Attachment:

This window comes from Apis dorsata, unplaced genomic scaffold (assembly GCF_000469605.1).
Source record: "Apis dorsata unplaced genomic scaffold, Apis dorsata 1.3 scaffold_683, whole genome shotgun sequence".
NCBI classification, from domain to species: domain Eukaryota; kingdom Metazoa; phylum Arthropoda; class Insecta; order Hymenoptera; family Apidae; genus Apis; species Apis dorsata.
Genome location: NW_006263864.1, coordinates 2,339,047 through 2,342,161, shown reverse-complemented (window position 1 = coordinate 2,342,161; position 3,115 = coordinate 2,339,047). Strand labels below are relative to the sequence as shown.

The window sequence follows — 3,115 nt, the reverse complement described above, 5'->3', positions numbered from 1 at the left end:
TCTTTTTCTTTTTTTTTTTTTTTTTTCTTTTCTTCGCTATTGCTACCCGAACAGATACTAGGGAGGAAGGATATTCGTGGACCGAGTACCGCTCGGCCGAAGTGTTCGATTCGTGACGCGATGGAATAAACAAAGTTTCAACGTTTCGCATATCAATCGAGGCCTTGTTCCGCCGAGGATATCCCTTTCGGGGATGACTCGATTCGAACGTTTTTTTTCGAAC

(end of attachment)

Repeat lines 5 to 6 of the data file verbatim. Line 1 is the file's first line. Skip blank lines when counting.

The window sequence follows — 3,115 nt, the reverse complement described above, 5'->3', positions numbered from 1 at the left end:
TCTTTTTCTTTTTTTTTTTTTTTTTTCTTTTCTTCGCTATTGCTACCCGAACAGATACTAGGGAGGAAGGATATTCGTGGACCGAGTACCGCTCGGCCGAAGTGTTCGATTCGTGACGCGATGGAATAAACAAAGTTTCAACGTTTCGCATATCAATCGAGGCCTTGTTCCGCCGAGGATATCCCTTTCGGGGATGACTCGATTCGAACGTTTTTTTTCGAAC